President Bush received a "total popularity" score of 49% (love 8%, like a lot 25% and like a little 15%, rounded numbers). John Kerry's "total popularity" score was 45% (love 3%, like a lot 23% and like a little 19%). Each candidate's "total unpopularity" numbers were: Bush 39% (11% hate, 18% dislike a lot, 10% dislike a little); Kerry 39% (hate 5%, dislike a lot 21%, dislike a little 13%).[30]

The metrics proves the theory that America is equally divided with about 40% on one side of the political fence or another and 20% in the middle or non-committal.

Financial and mortgage fraud career

Since the Olympics in 1996, Lavalle has pursued the investigation, analysis and exposure of mortgage fraud, abuse and predatory lending, servicing and securitization schemes. He began his investigation in 1993 after identifying mortgage fraud on a family property in Dallas, Texas.[31]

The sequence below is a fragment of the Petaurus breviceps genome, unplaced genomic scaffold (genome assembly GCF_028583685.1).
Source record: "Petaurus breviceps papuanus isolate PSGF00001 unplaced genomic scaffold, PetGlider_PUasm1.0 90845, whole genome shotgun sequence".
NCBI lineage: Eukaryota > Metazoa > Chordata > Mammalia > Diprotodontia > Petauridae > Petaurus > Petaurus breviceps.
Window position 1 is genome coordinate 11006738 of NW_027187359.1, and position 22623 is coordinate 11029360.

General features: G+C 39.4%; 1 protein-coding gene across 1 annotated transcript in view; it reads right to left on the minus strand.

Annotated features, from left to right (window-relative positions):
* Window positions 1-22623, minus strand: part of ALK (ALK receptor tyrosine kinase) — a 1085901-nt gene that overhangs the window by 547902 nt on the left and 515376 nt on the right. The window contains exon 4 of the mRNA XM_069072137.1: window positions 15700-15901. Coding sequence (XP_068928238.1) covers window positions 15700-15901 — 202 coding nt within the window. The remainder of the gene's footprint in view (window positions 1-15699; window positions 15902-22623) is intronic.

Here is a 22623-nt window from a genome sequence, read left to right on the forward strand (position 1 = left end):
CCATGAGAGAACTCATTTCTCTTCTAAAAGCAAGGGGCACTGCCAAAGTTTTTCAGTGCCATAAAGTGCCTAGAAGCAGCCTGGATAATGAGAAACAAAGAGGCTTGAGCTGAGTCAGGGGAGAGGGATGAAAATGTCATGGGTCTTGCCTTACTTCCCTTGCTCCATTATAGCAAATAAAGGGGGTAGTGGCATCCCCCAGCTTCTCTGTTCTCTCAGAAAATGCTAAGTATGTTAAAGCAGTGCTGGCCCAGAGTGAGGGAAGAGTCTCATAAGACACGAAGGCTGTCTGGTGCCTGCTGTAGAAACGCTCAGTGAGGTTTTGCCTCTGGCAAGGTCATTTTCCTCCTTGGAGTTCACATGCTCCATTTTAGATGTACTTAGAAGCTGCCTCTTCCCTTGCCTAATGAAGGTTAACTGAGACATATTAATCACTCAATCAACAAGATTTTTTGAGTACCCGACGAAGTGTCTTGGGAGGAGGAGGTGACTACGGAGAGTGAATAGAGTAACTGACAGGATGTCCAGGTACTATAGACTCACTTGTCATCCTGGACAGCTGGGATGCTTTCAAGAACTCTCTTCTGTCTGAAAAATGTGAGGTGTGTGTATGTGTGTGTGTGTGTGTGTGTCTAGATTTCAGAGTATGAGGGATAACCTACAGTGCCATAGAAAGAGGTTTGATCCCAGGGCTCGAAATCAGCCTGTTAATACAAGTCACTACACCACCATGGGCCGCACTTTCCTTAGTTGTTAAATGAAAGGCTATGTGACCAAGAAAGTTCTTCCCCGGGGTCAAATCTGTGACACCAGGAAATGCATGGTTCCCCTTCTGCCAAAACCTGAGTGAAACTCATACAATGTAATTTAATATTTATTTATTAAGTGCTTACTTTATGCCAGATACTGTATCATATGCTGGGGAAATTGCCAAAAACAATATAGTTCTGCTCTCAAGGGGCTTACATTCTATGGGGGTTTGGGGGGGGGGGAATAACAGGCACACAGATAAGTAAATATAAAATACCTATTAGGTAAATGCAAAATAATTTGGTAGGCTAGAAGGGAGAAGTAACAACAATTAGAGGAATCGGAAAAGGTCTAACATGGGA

In 2000, Lavalle as a whistleblower and activist registered a number of Internet domain names involving the trademarks and service marks of Bear Stearns and EMC Mortgage and claimed on the websites that they were engaged in predatory servicing and lending abuses as well as cooking their books. Lavalle claimed that Bear Stearns and EMC's mortgage practices would ultimately bring down the U.S. economy and international financial markets via their frauds and abuses in the securitization of mortgages. Bear Stearns filed a lawsuit and obtained an injunction against Lavalle preventing his use of those names.[32]

Lavalle was central to stopping foreclosure abuses in the state of Florida and the expansion of banks and lenders hiding behind the veil of Mortgage Electronic Registration Systems (MERS) as the mortgagee of record in foreclosure actions.[33]